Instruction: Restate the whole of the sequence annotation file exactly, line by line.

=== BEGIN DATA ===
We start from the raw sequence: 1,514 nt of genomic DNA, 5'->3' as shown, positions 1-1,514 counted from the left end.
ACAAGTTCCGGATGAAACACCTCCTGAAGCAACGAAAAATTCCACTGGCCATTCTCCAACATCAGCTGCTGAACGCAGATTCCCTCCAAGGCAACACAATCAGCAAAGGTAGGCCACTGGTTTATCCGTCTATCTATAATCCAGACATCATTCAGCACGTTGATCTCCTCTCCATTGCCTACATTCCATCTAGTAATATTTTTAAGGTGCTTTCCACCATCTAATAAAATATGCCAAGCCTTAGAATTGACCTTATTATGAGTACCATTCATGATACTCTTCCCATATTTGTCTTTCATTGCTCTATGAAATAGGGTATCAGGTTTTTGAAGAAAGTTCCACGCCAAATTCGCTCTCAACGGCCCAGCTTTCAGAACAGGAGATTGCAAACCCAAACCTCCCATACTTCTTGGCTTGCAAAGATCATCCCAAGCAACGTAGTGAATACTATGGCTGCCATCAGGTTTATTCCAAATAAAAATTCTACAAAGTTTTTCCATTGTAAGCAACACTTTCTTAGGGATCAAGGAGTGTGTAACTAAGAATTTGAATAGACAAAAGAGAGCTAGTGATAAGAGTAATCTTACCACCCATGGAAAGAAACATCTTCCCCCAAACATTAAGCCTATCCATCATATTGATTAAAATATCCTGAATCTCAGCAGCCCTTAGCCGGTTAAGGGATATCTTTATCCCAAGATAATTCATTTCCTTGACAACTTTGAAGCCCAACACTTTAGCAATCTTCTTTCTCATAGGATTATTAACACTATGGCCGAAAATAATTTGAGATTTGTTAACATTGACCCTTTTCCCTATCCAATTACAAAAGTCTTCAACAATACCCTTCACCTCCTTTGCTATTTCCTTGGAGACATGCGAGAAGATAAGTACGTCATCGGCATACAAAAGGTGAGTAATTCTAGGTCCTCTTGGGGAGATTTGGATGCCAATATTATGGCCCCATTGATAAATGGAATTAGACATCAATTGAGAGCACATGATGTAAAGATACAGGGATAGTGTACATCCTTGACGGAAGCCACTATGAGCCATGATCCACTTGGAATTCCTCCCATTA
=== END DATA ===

We start from the raw sequence: 1,514 nt of genomic DNA, 5'->3' as shown, positions 1-1,514 counted from the left end.
ACAAGTTCCGGATGAAACACCTCCTGAAGCAACGAAAAATTCCACTGGCCATTCTCCAACATCAGCTGCTGAACGCAGATTCCCTCCAAGGCAACACAATCAGCAAAGGTAGGCCACTGGTTTATCCGTCTATCTATAATCCAGACATCATTCAGCACGTTGATCTCCTCTCCATTGCCTACATTCCATCTAGTAATATTTTTAAGGTGCTTTCCACCATCTAATAAAATATGCCAAGCCTTAGAATTGACCTTATTATGAGTACCATTCATGATACTCTTCCCATATTTGTCTTTCATTGCTCTATGAAATAGGGTATCAGGTTTTTGAAGAAAGTTCCACGCCAAATTCGCTCTCAACGGCCCAGCTTTCAGAACAGGAGATTGCAAACCCAAACCTCCCATACTTCTTGGCTTGCAAAGATCATCCCAAGCAACGTAGTGAATACTATGGCTGCCATCAGGTTTATTCCAAATAAAAATTCTACAAAGTTTTTCCATTGTAAGCAACACTTTCTTAGGGATCAAGGAGTGTGTAACTAAGAATTTGAATAGACAAAAGAGAGCTAGTGATAAGAGTAATCTTACCACCCATGGAAAGAAACATCTTCCCCCAAACATTAAGCCTATCCATCATATTGATTAAAATATCCTGAATCTCAGCAGCCCTTAGCCGGTTAAGGGATATCTTTATCCCAAGATAATTCATTTCCTTGACAACTTTGAAGCCCAACACTTTAGCAATCTTCTTTCTCATAGGATTATTAACACTATGGCCGAAAATAATTTGAGATTTGTTAACATTGACCCTTTTCCCTATCCAATTACAAAAGTCTTCAACAATACCCTTCACCTCCTTTGCTATTTCCTTGGAGACATGCGAGAAGATAAGTACGTCATCGGCATACAAAAGGTGAGTAATTCTAGGTCCTCTTGGGGAGATTTGGATGCCAATATTATGGCCCCATTGATAAATGGAATTAGACATCAATTGAGAGCACATGATGTAAAGATACAGGGATAGTGTACATCCTTGACGGAAGCCACTATGAGCCATGATCCACTTGGAATTCCTCCCATTA